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Health Services Research & Development

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2012 HSR&D/QUERI National Conference Abstract

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2012 National Meeting

3032 — Implementation of Coordinated Mental Health Treatment in Primary Care

Benzer JKCramer IESullivan JLMohr DC, and Burgess JF, COLMR, VA Boston Healthcare System;

Objectives:
Explore and interpret the experiences of primary care (PC) and mental health (MH) staff regarding PC/MH Integration (PC/MHI) implementation one year after the VA mandate and describe barriers and facilitators to implementation.

Methods:
Data were collected in response to a call from an operational partner to evaluate the implementation of integrated mental health care in selected PC clinics. Data from 65 PC and MH staff interviews across 16 sites were analyzed to identify how coordination was perceived one year after the PC/MHI implementation mandate.

Results:
MH staff reported that enhancing the involvement of PC providers was critical to PC/MHI effectiveness. Both PC and MH indicated that communication was important for PC/MHI, but the two services described different reasons for why communication was important. Additionally, MH staff viewed leadership involvement as necessary to achieve co-location that could in turn increase both communication and PC involvement. PC providers viewed co-located MH staff as a resource to provide access to MH care that was otherwise protected by standardized process barriers. Additionally, PC saw co-location as important for collaborative care, but co-location was limited by physical space.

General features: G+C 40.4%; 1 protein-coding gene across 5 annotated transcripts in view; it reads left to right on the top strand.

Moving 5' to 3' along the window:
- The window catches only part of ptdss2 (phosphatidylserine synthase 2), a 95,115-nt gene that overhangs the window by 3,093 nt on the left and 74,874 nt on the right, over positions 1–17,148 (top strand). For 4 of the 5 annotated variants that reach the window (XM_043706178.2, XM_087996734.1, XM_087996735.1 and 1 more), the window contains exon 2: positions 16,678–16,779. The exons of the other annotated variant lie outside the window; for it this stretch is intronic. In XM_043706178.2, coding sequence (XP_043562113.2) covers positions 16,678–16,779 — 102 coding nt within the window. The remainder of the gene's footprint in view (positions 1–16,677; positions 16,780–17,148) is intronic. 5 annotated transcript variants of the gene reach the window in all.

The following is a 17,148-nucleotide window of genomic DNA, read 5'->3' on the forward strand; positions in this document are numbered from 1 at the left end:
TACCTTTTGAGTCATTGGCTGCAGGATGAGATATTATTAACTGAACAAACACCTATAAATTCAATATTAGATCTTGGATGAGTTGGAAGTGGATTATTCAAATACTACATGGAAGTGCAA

Implications:
The intervention appears to be successful to the degree that it provides new options for MH care within PC. MH providers reported being engaged in encouraging primary care provider involvement in the intervention. PC staff reported standardized process barriers, and described how co-located MH providers helped improve specialty MH care access. When successful, PC/MHI may decrease the demand for specialty MH care, but also provide a mechanism to gain access to MH specialty care when needed.

Impacts:
This study demonstrates the importance of consulting all stakeholder groups when designing, implementing, and evaluating interventions that affect multiple disciplines. In many sites, the implementation of PC/MHI was planned by mental health with little input from PC. These findings are particularly relevant to the ongoing implementation of Patient Aligned Care Teams (PACTs) as coordinators of Veterans’ primary and specialty care needs. These types of multi-disciplinary interventions are complex, with the implications for multiple stakeholder groups not immediately obvious to those responsible for implementation.


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